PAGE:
Since 2018, global carbon markets have expanded at an exponential rate. New markets have sprung up as a slew of nations announced net-zero objectives, while existing markets have upped their pricing to seek greater emission reductions. Despite the fact that carbon markets are becoming more widespread, their aims differ widely. The balance of this year and the next will be decisive as countries overhaul their carbon market strategies against rising energy costs and galloping inflation.

Carbon prices are providing an impetus for economic transformation while facilitating sustainable development. To keep the mission to contain the annual temperature rise to 1.5° C alive, carbon pricing has opened the most ambitious route to plug the gap between government policies and commitments. In addition to reducing emissions, carbon pricing may boost industrial and energy efficiencies, reduce dependence on foreign fuels, better air quality, protect and regenerate landscapes and offer a key source of government revenue.

68 carbon pricing instruments (CPIs) are in use worldwide, including taxes and emission trading schemes (ETSs). CPIs in use account for around 23% of total world greenhouse gas emissions pricing and trading. In many geographies, carbon prices have reached record highs. ETS prices reached new highs in the European Union (EU), California, New Zealand and the Republic of Korea, among other markets, while prices for numerous carbon levies also reached lifetime highs. These ETS price surges are driven by policy revisions, speculative investor interest and larger economic developments, particularly in global energy commodity markets. Nonetheless, prices must climb steeply to fulfil the Paris Agreement’s temperature objectives, as a direct carbon price at the level required by 2030 covers less than 4% of global emissions.

Cross-border methods of carbon pricing are becoming increasingly common. The EU is nearing the completion of its carbon border adjustment scheme, while Canada and the United Kingdom are investigating equivalent options. The International Monetary Fund and The World Trade Organization have both advocated for a worldwide carbon pricing floor. The United States of America and the European Union (US-EU) have moved closer to forming the International Climate Club for trade on carbon-based sectoral agreements on steel and aluminium. These methods may help boost domestic support, limit carbon leakage and encourage carbon reductions outside national borders. Other nations are also aggressively coming forward with policy reforms to tighten the global market. Figure 1 presents select nations’ upcoming policy reforms on the carbon market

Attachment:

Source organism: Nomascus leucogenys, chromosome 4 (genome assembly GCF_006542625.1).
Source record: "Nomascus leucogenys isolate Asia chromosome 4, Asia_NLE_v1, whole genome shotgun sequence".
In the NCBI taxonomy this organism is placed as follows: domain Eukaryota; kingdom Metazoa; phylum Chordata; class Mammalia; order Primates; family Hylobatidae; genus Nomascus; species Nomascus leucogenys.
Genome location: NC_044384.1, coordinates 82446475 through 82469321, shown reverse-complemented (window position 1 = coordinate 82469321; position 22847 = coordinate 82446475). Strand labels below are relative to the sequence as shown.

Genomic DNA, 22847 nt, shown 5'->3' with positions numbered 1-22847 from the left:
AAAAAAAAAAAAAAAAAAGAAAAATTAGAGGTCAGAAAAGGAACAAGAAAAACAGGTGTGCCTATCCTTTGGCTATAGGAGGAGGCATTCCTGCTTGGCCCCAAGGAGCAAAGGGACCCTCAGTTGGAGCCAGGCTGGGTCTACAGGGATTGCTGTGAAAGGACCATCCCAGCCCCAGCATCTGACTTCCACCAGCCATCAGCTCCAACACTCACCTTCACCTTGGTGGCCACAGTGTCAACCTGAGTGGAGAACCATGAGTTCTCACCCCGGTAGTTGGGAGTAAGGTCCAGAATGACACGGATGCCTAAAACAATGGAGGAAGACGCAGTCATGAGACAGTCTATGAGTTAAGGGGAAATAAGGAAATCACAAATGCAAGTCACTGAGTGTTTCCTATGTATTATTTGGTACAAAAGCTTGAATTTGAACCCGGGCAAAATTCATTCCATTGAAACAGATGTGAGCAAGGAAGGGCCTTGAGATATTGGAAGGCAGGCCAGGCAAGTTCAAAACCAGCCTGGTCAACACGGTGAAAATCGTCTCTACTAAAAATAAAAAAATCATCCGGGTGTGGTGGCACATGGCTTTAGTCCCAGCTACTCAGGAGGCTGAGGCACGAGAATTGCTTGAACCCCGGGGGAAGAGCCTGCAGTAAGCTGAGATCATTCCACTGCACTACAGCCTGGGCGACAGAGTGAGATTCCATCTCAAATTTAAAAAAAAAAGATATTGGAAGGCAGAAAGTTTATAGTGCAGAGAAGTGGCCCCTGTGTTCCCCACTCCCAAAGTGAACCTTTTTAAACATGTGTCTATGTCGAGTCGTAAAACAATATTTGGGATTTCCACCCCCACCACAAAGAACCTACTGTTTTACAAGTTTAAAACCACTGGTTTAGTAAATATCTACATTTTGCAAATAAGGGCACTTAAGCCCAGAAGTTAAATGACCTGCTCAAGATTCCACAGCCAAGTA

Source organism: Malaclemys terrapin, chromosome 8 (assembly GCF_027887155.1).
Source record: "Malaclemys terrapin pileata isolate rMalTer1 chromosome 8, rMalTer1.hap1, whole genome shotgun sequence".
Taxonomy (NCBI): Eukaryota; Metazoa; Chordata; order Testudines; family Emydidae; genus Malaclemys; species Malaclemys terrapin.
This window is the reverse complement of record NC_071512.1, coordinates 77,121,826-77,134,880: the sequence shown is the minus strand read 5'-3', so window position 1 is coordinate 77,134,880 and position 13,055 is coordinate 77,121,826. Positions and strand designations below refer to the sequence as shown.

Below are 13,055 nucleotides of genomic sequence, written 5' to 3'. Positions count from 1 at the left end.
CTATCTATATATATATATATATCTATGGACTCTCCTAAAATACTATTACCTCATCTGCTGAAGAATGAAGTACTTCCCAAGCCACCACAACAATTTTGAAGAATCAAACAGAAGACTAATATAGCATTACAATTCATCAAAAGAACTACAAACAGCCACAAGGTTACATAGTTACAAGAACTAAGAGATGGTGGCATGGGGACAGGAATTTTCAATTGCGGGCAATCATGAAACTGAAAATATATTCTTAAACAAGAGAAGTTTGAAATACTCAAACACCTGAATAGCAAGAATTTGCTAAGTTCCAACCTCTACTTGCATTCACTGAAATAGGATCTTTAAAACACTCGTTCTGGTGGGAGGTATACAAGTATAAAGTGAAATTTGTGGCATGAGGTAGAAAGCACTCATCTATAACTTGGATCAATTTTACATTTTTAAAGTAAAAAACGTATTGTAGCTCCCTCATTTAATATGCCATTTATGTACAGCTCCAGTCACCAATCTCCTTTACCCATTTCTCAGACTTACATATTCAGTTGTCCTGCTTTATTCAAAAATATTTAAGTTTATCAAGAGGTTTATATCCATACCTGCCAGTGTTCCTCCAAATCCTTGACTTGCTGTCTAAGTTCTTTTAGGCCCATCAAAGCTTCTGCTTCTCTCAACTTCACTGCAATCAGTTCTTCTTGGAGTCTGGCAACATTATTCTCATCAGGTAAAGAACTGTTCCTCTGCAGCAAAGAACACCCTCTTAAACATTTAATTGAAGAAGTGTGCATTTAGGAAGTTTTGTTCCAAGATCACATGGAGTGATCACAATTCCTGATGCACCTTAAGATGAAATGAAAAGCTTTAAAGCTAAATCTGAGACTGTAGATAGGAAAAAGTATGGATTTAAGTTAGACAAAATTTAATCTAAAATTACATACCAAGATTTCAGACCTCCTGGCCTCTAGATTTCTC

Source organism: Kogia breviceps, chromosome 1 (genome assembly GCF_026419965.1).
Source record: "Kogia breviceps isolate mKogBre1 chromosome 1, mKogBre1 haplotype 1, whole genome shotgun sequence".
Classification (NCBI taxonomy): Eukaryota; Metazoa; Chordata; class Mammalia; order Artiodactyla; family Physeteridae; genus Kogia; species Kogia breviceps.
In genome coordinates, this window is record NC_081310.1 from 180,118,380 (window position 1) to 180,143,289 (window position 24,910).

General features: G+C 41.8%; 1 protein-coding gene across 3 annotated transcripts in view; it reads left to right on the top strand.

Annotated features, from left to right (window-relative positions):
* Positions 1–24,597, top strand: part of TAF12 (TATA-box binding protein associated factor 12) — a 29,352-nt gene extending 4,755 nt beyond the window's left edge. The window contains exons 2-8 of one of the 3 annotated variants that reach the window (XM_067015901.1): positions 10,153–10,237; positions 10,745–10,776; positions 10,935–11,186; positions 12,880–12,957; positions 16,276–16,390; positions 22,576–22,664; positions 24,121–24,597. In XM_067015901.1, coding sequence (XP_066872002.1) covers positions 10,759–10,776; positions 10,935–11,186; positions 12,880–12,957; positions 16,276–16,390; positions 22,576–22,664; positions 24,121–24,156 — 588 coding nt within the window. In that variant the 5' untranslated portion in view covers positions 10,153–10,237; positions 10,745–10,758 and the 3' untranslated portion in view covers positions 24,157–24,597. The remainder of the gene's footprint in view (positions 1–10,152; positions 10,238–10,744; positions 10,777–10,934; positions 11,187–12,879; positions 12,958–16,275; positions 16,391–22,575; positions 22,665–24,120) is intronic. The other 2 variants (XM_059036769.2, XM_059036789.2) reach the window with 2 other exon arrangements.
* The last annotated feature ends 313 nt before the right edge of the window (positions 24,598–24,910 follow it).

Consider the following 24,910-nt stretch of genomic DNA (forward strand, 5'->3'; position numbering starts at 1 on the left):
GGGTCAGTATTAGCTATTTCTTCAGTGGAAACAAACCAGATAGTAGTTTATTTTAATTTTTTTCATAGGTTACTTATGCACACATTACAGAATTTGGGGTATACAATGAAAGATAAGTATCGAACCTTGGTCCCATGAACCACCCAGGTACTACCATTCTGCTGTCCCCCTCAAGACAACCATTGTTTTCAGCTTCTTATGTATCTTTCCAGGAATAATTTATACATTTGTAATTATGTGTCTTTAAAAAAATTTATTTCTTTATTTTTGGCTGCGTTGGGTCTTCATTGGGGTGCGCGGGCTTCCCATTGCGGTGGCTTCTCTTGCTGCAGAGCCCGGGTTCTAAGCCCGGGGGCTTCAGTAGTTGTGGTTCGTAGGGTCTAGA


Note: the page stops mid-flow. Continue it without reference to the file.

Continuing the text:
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Carbon prices are showing a positive cascading effect in industries. Over the past year, global carbon price revenue surged about 60% to roughly US$84 billion. Carbon pricing has been the highest in the EU over the previous three years, while the Regional Greenhouse Gas Initiative price has produced the highest returns in the past year, as the demand for these markets has increased. In the European market, green hydrogen has achieved a break-even, unlike fossil fuel for hydrogen applications in steel production. Green hydrogen production will meet the target of US$2/kg by 2030

While blockchain has enabled a new wave of decentralised financial innovations that demonstrate the technology’s promise, it has revived some long-standing worries in the carbon market regarding transparency and quality. Gunung Capital, an asset management firm, is experienced in managing investments in carbon-heavy businesses and successful transformations towards low-carbon emissions and clean energy business models. Through value-driven collaborations, Gunung Capital may assist individuals and organisations by building a range of governance frameworks to address issues on the integrity of carbon credits and how firms use them.

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